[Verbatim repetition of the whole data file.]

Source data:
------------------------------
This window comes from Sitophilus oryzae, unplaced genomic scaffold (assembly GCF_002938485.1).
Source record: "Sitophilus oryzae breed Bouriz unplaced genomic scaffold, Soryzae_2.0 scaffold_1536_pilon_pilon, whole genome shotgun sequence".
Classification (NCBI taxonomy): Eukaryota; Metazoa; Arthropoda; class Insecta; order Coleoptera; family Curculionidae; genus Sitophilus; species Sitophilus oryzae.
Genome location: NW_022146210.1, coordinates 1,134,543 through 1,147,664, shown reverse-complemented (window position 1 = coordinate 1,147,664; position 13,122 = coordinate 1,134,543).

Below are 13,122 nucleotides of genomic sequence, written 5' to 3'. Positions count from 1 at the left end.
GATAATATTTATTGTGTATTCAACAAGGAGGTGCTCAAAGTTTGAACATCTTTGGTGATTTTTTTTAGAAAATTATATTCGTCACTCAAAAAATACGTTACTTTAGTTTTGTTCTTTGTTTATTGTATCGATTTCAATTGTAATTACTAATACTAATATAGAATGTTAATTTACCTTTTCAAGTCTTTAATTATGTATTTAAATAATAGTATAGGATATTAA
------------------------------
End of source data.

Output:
This window comes from Sitophilus oryzae, unplaced genomic scaffold (assembly GCF_002938485.1).
Source record: "Sitophilus oryzae breed Bouriz unplaced genomic scaffold, Soryzae_2.0 scaffold_1536_pilon_pilon, whole genome shotgun sequence".
Classification (NCBI taxonomy): Eukaryota; Metazoa; Arthropoda; class Insecta; order Coleoptera; family Curculionidae; genus Sitophilus; species Sitophilus oryzae.
Genome location: NW_022146210.1, coordinates 1,134,543 through 1,147,664, shown reverse-complemented (window position 1 = coordinate 1,147,664; position 13,122 = coordinate 1,134,543).

Below are 13,122 nucleotides of genomic sequence, written 5' to 3'. Positions count from 1 at the left end.
GATAATATTTATTGTGTATTCAACAAGGAGGTGCTCAAAGTTTGAACATCTTTGGTGATTTTTTTTAGAAAATTATATTCGTCACTCAAAAAATACGTTACTTTAGTTTTGTTCTTTGTTTATTGTATCGATTTCAATTGTAATTACTAATACTAATATAGAATGTTAATTTACCTTTTCAAGTCTTTAATTATGTATTTAAATAATAGTATAGGATATTAA